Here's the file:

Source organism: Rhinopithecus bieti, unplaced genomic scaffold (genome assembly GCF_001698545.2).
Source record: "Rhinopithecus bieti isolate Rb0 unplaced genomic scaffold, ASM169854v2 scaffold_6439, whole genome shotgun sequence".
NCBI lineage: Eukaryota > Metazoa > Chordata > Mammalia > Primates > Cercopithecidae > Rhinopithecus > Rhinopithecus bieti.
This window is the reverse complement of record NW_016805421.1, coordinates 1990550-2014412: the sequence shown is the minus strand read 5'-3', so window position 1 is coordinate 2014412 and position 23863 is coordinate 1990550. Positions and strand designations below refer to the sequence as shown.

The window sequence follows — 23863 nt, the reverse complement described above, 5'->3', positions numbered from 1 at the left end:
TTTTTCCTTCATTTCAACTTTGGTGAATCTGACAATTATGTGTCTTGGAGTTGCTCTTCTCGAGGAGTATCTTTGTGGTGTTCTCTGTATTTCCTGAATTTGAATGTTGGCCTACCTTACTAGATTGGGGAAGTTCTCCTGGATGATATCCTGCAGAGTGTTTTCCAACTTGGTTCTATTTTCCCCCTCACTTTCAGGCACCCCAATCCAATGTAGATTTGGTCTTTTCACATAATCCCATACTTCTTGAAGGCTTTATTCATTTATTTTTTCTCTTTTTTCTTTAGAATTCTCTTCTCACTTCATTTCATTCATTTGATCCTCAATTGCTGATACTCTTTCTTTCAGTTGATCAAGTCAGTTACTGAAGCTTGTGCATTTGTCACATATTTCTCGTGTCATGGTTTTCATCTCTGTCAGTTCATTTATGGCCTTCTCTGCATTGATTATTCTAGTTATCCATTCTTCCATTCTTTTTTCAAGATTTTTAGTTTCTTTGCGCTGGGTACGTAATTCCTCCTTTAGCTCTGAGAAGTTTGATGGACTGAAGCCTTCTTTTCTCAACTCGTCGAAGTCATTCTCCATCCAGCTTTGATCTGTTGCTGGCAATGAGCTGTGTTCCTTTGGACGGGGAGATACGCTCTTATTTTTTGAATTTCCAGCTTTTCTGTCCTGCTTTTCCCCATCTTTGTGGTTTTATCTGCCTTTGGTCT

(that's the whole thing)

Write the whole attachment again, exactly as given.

Source organism: Rhinopithecus bieti, unplaced genomic scaffold (genome assembly GCF_001698545.2).
Source record: "Rhinopithecus bieti isolate Rb0 unplaced genomic scaffold, ASM169854v2 scaffold_6439, whole genome shotgun sequence".
NCBI lineage: Eukaryota > Metazoa > Chordata > Mammalia > Primates > Cercopithecidae > Rhinopithecus > Rhinopithecus bieti.
This window is the reverse complement of record NW_016805421.1, coordinates 1990550-2014412: the sequence shown is the minus strand read 5'-3', so window position 1 is coordinate 2014412 and position 23863 is coordinate 1990550. Positions and strand designations below refer to the sequence as shown.

The window sequence follows — 23863 nt, the reverse complement described above, 5'->3', positions numbered from 1 at the left end:
TTTTTCCTTCATTTCAACTTTGGTGAATCTGACAATTATGTGTCTTGGAGTTGCTCTTCTCGAGGAGTATCTTTGTGGTGTTCTCTGTATTTCCTGAATTTGAATGTTGGCCTACCTTACTAGATTGGGGAAGTTCTCCTGGATGATATCCTGCAGAGTGTTTTCCAACTTGGTTCTATTTTCCCCCTCACTTTCAGGCACCCCAATCCAATGTAGATTTGGTCTTTTCACATAATCCCATACTTCTTGAAGGCTTTATTCATTTATTTTTTCTCTTTTTTCTTTAGAATTCTCTTCTCACTTCATTTCATTCATTTGATCCTCAATTGCTGATACTCTTTCTTTCAGTTGATCAAGTCAGTTACTGAAGCTTGTGCATTTGTCACATATTTCTCGTGTCATGGTTTTCATCTCTGTCAGTTCATTTATGGCCTTCTCTGCATTGATTATTCTAGTTATCCATTCTTCCATTCTTTTTTCAAGATTTTTAGTTTCTTTGCGCTGGGTACGTAATTCCTCCTTTAGCTCTGAGAAGTTTGATGGACTGAAGCCTTCTTTTCTCAACTCGTCGAAGTCATTCTCCATCCAGCTTTGATCTGTTGCTGGCAATGAGCTGTGTTCCTTTGGACGGGGAGATACGCTCTTATTTTTTGAATTTCCAGCTTTTCTGTCCTGCTTTTCCCCATCTTTGTGGTTTTATCTGCCTTTGGTCT